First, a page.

I’ll have to dig out my copy of the Science of Hitting. Until then, I’m not going to expect a web site got something right. The grain on the back of the branded label is the same as the side with the branded label, so whether it is harder, which I doubt, how would it not break easily?

I do have a few major league game-used bats (not from anyone particularly great at hitting) and the contact marks on the bat are on the sides I previously stated they should be.

I’m not so sure labels are always positioned the same in relation to the grain. Safe not to assume so. It’s hard to explain/picture, but I’ll try…the ball should contact the bat on the side of the grain, not the flat side of it. The “side” of the grain would look like this: lllll

The flat side would be 90 degrees on either side of it.

This is preferable for not only less breakage, but also for the distance the ball is hit. There is less flex in the wood when it is hit on the grain “sides.”

As noted above, I position my hands so that “sides” of the grain are facing the pitcher when the bat is extended over the plate.

If your interested in wood bats, here’s a great sight: http://viperbats.com/index.asp

I have no expertise other than playing softball for 35 years, but I always have the label up. It’s worked okay so far.

All the bats I’ve ever seen had the label so that, if you were facing it, you’d be hitting the ball on a side with the grain. See this example. And this. Note how the grain “curves” beneath the label. If you looked edge on, you’d see parallel lines of grain.

Ted Williams notwithstanding, every source I’ve ever seen tells you to bat with the label facing you (or facing down).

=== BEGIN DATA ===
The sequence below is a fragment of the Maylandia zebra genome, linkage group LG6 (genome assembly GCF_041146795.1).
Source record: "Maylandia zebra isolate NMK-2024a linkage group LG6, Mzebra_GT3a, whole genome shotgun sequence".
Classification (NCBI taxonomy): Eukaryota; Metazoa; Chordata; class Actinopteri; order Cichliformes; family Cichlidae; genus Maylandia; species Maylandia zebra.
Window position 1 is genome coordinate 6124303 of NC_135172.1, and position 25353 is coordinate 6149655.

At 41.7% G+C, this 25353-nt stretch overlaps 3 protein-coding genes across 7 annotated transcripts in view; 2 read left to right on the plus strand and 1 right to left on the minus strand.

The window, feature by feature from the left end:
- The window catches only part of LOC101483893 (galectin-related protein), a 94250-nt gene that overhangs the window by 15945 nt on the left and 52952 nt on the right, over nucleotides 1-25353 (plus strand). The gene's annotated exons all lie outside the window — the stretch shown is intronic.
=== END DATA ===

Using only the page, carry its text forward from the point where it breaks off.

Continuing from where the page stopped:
Serious question.

In those 35 years, how many bats have you broken? How many of those at-bats were with wooden bats?

I think I broke one bat, maybe two, but that was wayyy back when we played pick-up games in 6th or 7th grade. Our equipment wasn’t exactly league-standard, if you know what I mean.

Here’s a bit more of an attempt at scietific evidence. I leave it for someone more awake than I to read it and summerize it for us all.

What do they mean by “We can trace any gamer that is cracked as long as it is in one piece. There is a six bat minimum for this service”?

Go to the source, I always say. Here is what Louisville Slugger has to say: Always hit with the label up or down. They put the label on the flat of the grain, which is the weakest part of the wood.

Pseudocode, it sounds like they mean they will make a copy of a favorite bat that cracked, but you have to order at least six replacements.

So the real answer is to hit with the grain edge, rather than the flat of the grain, regardless where the label is. I think OldGuy touched on this. Louisville Slugger always puts the label on the flat of the grain, thus their label should be up or down. But if another bat maker put their label on the edge of the grain, the bat should be held with the label in or out. Preferably out if the label were actually in the contact area.